Adès’s Air for violin and orchestra for Anne-Sophie Mutter is a different kind of piece—a single movement that sets out on a singular journey. There’s a subtitle here, too: “Homage to Sibelius.” Music of Jean Sibelius (1865-1957) has had a strong presence in Thomas Adès’s repertoire since the blossoming of his major career as a guest conductor some two decades ago. As a conductor with the BSO over more than ten seasons, Adès has led music of Sibelius more frequently than that of any composer other than himself. That he designated his new work for violin and orchestra, Air, as an “Homage to Sibelius” further underlines his affinity with the Finnish master.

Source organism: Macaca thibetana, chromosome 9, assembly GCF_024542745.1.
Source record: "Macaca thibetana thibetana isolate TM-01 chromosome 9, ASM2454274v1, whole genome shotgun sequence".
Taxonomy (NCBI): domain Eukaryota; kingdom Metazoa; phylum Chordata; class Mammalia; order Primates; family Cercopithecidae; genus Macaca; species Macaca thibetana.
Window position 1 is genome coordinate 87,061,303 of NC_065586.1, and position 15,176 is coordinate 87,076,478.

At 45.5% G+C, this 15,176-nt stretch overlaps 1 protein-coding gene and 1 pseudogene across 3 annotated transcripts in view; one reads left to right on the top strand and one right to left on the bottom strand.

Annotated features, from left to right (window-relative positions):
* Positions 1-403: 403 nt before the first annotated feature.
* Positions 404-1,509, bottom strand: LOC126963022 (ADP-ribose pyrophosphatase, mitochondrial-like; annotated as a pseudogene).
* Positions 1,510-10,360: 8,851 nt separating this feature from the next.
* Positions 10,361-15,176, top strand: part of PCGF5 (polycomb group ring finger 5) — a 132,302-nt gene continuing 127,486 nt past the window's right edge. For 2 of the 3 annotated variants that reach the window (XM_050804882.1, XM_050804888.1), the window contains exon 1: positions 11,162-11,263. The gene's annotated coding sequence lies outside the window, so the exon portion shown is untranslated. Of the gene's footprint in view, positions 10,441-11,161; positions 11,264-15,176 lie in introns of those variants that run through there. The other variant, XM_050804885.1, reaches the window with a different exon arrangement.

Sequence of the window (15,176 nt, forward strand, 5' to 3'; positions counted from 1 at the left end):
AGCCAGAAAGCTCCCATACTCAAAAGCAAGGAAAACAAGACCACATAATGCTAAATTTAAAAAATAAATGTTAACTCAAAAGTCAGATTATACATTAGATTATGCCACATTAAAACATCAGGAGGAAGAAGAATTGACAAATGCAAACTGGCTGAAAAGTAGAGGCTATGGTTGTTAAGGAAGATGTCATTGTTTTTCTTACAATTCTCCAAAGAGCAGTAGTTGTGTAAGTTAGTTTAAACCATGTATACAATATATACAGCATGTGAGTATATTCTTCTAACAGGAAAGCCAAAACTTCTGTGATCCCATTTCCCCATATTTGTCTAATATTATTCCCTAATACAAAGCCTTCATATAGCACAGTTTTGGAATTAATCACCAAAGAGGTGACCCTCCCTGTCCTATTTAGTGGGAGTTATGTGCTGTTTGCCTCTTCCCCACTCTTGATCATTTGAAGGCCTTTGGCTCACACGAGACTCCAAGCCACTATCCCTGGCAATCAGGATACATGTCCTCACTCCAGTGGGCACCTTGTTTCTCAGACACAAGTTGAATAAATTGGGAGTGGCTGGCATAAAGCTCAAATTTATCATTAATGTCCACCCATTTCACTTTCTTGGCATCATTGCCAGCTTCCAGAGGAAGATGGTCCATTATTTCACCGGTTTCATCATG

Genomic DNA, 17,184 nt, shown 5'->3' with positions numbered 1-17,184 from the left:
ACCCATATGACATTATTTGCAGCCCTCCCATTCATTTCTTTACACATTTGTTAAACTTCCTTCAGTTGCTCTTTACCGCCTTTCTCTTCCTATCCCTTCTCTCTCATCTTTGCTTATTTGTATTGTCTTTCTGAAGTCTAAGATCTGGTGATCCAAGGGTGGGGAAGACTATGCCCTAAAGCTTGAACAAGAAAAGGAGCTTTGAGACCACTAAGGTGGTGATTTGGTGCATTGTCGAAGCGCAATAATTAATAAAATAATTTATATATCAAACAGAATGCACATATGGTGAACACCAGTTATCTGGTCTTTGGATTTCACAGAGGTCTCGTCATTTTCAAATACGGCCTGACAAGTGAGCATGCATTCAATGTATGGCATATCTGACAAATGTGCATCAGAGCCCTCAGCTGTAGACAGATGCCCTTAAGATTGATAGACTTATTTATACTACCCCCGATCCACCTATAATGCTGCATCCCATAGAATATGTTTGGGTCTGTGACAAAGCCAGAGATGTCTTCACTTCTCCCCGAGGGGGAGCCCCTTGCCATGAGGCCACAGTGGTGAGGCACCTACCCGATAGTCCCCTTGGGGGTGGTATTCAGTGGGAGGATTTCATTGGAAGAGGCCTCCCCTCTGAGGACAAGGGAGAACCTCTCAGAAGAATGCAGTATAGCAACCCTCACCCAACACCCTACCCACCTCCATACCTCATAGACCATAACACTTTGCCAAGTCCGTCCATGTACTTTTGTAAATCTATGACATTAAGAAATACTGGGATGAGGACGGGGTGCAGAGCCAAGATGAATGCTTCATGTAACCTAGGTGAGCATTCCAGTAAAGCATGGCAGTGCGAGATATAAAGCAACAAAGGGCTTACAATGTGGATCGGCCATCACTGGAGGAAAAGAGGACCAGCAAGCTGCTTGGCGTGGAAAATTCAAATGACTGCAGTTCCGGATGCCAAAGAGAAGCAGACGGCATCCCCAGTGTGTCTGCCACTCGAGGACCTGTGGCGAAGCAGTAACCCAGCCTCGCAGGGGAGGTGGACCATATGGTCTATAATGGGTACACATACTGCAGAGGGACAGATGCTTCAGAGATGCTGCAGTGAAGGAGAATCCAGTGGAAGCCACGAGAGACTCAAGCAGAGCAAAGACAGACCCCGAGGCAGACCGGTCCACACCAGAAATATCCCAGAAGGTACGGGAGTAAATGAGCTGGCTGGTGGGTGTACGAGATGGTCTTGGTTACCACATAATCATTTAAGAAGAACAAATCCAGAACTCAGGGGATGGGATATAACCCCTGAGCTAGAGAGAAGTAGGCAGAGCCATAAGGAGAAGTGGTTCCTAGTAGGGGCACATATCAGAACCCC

That affinity probably lies, as much as anything, in Adès’s admiration for the formal individuality of Sibelius’s later music, spanning the period of the Fourth through the Seventh symphonies, a period represented in the opening and closing works on this week’s concerts. In these increasingly innovative pieces, ideas barely identifiable as “theme” or “motive” are the basis for large-scale, dramatically varied movements created through the organic transformation of those ideas. The pacing of events could, however, be even more protracted, the character more constrained. In such tone poems as The Bard and The Swan of Tuonela, Sibelius sustained remarkable consistency of atmosphere over relatively long stretches of musical time. It’s this latter achievement that relates most closely to Air.